Arnold employed one Smith1 to go on board the Vulture on the night of the twenty-second, to bring André on shore, with a pass for Mr. John Anderson. André came ashore accordingly, and was conducted within a picket of ours to the house of Smith, where Arnold and he remained together in close conference all that night and the day following. At daylight, in the morning, the commanding officer at King’s Ferry, without the privity of Arnold, moved a couple of pieces of cannon to a point opposite to where the Vulture lay, and obliged her to take a more remote station. This event, or some lurking distrust, made the boatmen refuse to convey the two passengers back, and disconcerted Arnold so much that, by one of those strokes of infatuation which often confound the schemes of men conscious of guilt, he insisted on André’s exchanging his uniform for a disguise, and returning in a mode different from that in which he came. André, who had been undesignedly brought within our posts in the first instance, remonstrated warmly against this new and dangerous expedient. But Arnold persisting in declaring it impossible for him to return as he came, he at length reluctantly yielded to his direction, and consented to change his dress and take the route he recommended. Smith furnished the disguise, and in the evening passed King’s Ferry with him and proceeded to Crompond,1 where they stopped the remainder of the night, at the instance of a militia officer,2 to avoid being suspected by him. The next morning they resumed their journey, Smith accompanying André a little beyond Pine’s Bridge, where he left him. He had reached Tarrytown, when he was taken up by three militiamen,3 who rushed out of the woods and seized his horse.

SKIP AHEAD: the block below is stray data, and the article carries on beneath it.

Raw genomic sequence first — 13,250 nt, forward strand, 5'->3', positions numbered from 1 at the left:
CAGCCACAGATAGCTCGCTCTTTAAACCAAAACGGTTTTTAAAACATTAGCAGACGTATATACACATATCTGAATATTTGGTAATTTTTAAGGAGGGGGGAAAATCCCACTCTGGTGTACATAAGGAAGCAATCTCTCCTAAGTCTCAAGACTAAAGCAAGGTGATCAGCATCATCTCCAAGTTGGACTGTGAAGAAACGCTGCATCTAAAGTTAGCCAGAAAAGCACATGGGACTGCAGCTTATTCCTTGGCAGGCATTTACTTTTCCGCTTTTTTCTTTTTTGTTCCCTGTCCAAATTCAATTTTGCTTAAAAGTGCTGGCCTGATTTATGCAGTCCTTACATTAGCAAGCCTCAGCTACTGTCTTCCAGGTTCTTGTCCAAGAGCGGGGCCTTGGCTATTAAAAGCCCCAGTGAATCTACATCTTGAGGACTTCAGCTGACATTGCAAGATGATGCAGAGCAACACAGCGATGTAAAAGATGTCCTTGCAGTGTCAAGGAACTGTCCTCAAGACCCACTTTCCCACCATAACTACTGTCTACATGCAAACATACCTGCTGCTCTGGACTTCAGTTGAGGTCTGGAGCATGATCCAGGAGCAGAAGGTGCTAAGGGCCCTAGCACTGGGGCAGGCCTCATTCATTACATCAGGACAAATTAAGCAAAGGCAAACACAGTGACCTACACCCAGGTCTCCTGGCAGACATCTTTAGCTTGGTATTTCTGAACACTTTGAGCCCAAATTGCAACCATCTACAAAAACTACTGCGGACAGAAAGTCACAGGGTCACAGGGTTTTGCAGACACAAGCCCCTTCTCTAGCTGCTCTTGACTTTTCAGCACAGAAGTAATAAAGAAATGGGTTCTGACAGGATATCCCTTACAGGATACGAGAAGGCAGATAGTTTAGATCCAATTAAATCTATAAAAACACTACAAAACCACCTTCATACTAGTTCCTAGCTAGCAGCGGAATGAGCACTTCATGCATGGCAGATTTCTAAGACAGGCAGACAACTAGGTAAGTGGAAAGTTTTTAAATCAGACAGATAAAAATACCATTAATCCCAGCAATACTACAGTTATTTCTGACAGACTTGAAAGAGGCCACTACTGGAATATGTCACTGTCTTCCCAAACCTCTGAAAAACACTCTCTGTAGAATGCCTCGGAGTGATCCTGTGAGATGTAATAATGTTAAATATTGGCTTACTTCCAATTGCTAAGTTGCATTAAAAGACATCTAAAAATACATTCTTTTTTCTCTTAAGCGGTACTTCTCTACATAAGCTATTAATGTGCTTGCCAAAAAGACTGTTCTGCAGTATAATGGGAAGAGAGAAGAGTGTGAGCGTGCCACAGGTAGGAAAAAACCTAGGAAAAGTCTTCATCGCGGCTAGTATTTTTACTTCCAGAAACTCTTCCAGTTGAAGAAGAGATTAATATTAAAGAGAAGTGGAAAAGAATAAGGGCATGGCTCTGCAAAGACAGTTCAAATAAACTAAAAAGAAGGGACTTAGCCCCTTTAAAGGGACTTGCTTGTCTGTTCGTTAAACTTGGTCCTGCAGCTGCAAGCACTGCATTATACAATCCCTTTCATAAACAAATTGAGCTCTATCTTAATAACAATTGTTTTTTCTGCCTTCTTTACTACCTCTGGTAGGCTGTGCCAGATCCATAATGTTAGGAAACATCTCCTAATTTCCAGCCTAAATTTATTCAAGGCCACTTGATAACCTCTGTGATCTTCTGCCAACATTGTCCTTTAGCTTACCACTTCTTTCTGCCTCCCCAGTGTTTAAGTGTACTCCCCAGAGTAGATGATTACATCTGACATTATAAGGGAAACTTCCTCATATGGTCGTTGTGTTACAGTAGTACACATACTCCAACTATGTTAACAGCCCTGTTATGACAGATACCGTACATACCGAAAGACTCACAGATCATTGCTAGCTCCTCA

At this critical moment his presence of mind forsook him. Instead of producing his pass, which would have extricated him from our parties, and could have done him no harm with his own, he asked the militiamen if they were of the upper or lower party; descriptive appellations known among the enemy’s refugee corps. The militiamen replied they were of the lower party, upon which he told them he was a British officer, and pressed them not to detain him, as he was upon urgent business. This confession removed all doubts, and it was in vain he afterwards produced his pass. He was instantly forced off to a place of greater security, where, after a careful search, there were found concealed in the feet of his stockings several papers of importance, delivered to him by Arnold! Among these were a plan of the fortifications of West Point; a memorial from the engineer on the attack and defence of the place; returns of the garrison, cannon, and stores; copy of the minutes of a council of war held by General Washington a few weeks before. The prisoner at first was inadvertently ordered to Arnold, but on recollection, while still on the way, he was counter-manded and sent to Old Salem. The papers were enclosed in a letter to General Washington, which, having taken a route different from that by which he returned, made a circuit that afforded leisure for another letter, through an ill-judged delicacy, written to Arnold with information of Anderson’s capture, to get to him an hour before General Washington arrived at his quarters; time enough to elude the fate that awaited him. He went down the river on his barge to the Vulture with such precipitate confusion that he did not take with him a single paper useful to the enemy. On the first notice of the affair he was pursued, but much too late to be overtaken.